In June 2015, I caught a Milwaukee Brewers game in beautiful Miller Park and before I made the trek back to Indianapolis, I picked up an empty Infinity 1 cabinet. Here’s a small photo gallery showing off the two versions of this cabinet. (more…)
To date, four fully illustrated white bootleg arcade games have surfaced – Ladybug, Mr. Do!, Jungle Prowl and a Train themed game (Working guess D-Rail). When I picked up my Mr. Do! in 2009 I noticed a tiny logo on both sides of the cabinet that looked like an Eye nestled inside of a letter G. Finally, we now have a theory on the company that goes with that logo.
Lately I’ve been doing a fair amount of research on those little arcade companies in the 80’s, and how they managed to do business. It was in that process that I got exposure to a company by the name of Eagle Conversions Inc. I was surprised that some simple searches in the common places turn up little to nothing about them. One mention of Eagle Conversions on a set of The Glob instructions and a little bit of research led me to find a possible connection to Magic Electronics.
Last August (2012) I got an email from an individual in Chicago looking to sell three Pac-man arcade games. I love Pac-man, I have two Pac family games in my collection currently. The list was a Ms. Pac-man cocktail, a Jr. Pac-man conversion and a Baby Pac-man. The seller was nice enough to take and send some photos. One of the photos in particular caught my eye…
In late 1981 Atari conducted a ‘World Championship’ event at the Expocenter in Chicago. If you aren’t familiar with the history of this event, a quick Google search will turn up a number of items online. This article is probably the best.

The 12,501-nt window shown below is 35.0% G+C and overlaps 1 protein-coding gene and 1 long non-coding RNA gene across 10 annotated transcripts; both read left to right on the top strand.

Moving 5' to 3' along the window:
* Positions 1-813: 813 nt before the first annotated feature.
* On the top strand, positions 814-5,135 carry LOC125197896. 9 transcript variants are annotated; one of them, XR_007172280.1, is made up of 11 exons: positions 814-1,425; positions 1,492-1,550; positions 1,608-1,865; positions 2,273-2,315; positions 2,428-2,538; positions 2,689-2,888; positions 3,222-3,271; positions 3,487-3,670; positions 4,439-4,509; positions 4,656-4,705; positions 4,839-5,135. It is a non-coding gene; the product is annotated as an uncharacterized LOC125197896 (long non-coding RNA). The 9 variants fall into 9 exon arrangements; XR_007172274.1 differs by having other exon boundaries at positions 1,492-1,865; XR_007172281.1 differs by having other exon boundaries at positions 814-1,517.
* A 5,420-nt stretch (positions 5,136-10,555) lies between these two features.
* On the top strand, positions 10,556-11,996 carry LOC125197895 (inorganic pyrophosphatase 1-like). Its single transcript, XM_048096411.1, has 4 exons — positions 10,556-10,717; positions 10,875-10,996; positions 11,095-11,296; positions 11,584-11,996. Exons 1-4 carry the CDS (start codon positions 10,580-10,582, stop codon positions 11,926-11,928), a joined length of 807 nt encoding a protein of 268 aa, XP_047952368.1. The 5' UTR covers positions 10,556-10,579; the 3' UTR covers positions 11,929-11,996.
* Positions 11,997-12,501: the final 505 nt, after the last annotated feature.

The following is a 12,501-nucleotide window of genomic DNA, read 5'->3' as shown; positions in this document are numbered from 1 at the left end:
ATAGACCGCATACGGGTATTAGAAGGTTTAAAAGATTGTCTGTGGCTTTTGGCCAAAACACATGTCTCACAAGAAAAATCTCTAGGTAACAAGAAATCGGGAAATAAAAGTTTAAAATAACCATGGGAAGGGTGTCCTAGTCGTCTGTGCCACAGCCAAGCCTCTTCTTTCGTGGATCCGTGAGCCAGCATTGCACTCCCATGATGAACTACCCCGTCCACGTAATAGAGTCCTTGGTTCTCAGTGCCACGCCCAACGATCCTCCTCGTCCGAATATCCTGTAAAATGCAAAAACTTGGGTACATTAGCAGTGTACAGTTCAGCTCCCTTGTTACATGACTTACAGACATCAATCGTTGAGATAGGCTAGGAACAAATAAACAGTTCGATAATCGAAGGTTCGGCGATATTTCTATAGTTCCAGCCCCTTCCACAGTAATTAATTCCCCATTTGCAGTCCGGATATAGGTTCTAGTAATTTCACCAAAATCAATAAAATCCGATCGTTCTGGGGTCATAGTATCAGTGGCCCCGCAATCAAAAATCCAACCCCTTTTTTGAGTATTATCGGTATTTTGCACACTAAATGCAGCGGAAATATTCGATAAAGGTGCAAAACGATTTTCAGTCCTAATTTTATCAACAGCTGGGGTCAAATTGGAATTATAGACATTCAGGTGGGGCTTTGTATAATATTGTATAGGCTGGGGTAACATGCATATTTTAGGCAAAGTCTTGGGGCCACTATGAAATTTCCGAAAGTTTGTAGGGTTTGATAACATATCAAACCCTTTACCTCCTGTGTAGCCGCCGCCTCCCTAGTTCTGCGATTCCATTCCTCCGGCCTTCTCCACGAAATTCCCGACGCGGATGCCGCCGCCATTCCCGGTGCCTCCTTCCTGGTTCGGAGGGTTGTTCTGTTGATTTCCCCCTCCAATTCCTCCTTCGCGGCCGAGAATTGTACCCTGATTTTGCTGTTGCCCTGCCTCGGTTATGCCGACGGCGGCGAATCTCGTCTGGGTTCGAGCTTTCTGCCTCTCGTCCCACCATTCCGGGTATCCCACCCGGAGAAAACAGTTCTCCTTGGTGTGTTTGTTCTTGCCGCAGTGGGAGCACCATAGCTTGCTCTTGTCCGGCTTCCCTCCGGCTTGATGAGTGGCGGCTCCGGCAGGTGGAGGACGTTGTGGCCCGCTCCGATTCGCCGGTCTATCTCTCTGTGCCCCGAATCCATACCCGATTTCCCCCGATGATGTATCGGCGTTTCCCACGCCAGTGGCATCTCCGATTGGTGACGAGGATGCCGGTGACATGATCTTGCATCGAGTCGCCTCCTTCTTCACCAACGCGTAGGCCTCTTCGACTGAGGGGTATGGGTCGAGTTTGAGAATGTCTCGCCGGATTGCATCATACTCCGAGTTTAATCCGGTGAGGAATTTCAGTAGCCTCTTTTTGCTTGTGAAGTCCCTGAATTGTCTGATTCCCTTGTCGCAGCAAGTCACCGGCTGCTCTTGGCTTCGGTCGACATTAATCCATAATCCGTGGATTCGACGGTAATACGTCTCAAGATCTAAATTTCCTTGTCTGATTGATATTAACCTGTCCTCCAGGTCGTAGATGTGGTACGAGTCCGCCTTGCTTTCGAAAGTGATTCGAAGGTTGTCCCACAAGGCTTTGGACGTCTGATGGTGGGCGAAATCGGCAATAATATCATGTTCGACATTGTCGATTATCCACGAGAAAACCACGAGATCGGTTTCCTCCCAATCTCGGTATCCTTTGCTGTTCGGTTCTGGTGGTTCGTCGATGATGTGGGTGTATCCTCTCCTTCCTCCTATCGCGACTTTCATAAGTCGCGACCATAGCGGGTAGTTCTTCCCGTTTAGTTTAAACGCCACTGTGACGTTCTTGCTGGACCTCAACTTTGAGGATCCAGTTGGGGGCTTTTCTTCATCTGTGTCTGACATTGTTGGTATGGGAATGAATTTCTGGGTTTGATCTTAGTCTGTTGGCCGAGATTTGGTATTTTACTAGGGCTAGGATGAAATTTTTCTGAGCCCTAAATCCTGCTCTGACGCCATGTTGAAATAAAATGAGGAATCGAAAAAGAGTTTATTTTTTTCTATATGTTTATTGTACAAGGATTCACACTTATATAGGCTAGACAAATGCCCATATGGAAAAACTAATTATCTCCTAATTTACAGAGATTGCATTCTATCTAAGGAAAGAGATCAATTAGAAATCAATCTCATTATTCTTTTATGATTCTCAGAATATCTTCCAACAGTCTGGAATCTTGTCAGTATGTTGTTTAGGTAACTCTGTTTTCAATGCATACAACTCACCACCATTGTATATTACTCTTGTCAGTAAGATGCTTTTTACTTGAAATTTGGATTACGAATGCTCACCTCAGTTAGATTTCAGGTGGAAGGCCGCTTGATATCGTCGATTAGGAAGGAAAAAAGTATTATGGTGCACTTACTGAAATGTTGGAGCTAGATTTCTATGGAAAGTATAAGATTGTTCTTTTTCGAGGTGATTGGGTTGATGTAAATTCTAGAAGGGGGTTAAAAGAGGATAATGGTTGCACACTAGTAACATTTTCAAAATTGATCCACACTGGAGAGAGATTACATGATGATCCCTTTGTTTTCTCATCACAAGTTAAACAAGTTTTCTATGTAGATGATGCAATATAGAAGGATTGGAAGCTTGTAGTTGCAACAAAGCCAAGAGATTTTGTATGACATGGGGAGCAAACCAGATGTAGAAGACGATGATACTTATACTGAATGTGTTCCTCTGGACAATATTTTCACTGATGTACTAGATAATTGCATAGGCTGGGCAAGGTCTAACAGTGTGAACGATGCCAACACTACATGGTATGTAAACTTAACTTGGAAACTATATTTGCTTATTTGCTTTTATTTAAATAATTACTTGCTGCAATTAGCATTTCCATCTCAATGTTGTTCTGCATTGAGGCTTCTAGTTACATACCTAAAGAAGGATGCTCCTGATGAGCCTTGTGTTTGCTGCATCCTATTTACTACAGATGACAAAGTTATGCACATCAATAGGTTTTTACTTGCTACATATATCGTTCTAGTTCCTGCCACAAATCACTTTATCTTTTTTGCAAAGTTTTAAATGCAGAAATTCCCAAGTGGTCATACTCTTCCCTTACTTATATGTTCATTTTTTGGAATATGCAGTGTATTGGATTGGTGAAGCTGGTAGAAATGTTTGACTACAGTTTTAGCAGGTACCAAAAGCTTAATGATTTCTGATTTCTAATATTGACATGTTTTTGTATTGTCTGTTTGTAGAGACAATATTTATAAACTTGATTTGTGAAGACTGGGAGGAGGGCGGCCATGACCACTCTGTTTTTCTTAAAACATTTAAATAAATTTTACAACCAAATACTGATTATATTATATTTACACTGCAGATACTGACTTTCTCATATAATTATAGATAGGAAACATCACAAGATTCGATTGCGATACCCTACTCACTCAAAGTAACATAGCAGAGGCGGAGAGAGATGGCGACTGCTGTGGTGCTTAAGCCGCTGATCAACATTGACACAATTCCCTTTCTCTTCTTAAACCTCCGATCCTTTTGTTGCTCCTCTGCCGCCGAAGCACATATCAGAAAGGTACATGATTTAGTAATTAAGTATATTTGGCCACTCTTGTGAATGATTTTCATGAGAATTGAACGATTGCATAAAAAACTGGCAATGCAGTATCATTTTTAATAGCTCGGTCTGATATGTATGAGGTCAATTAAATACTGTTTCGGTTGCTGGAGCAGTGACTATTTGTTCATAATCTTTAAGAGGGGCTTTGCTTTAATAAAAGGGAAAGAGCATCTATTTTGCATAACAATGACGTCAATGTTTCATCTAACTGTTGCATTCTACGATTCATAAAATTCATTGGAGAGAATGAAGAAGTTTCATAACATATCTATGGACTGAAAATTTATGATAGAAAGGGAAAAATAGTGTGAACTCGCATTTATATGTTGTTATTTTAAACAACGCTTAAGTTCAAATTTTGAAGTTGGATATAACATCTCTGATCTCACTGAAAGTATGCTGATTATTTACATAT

Rife with mismanagement, shady dealings and lost profits, the championship event is widely considered to be a colossal failure – not ET Atari 2600 bad, more like Pac-man bad.
But why did this event flop so hard? Atari was part of Warner Communications – a tremendous distribution asset. They had Lee Peppard, who would appear to have had some cursory success in event promotion. They had a number of things working in their favor, including the brand recognition and consumer base.
There is at least one key area where Lee Peppard / Atari obviously failed… (more…)
William (Bill) Arkush is not a name many arcade collectors may know. Why? He doesn’t have an industry name like Al Acorn, but Mr. Arkush wrote some of the best, inclusive, and technically sound manuals for great classics like Gun Fight and Sea Wolf. Here is a little bit of his story, and we’re hoping that you can help fill in some of the gaps.
That’s quite a comparison, to say that any arcade game creator had a similar level of genius and creativity to Thomas Edison. But that is the parellel made in this article published in July of 1987 that a reader sent to me. I guarantee you’ll be surprised at the who and I’ll tell you right now its not Nolan Bushnell (Atari), Toru Iwatani (Pacman) or Shigeru Miyamoto (Donkey Kong). Is this image a hint?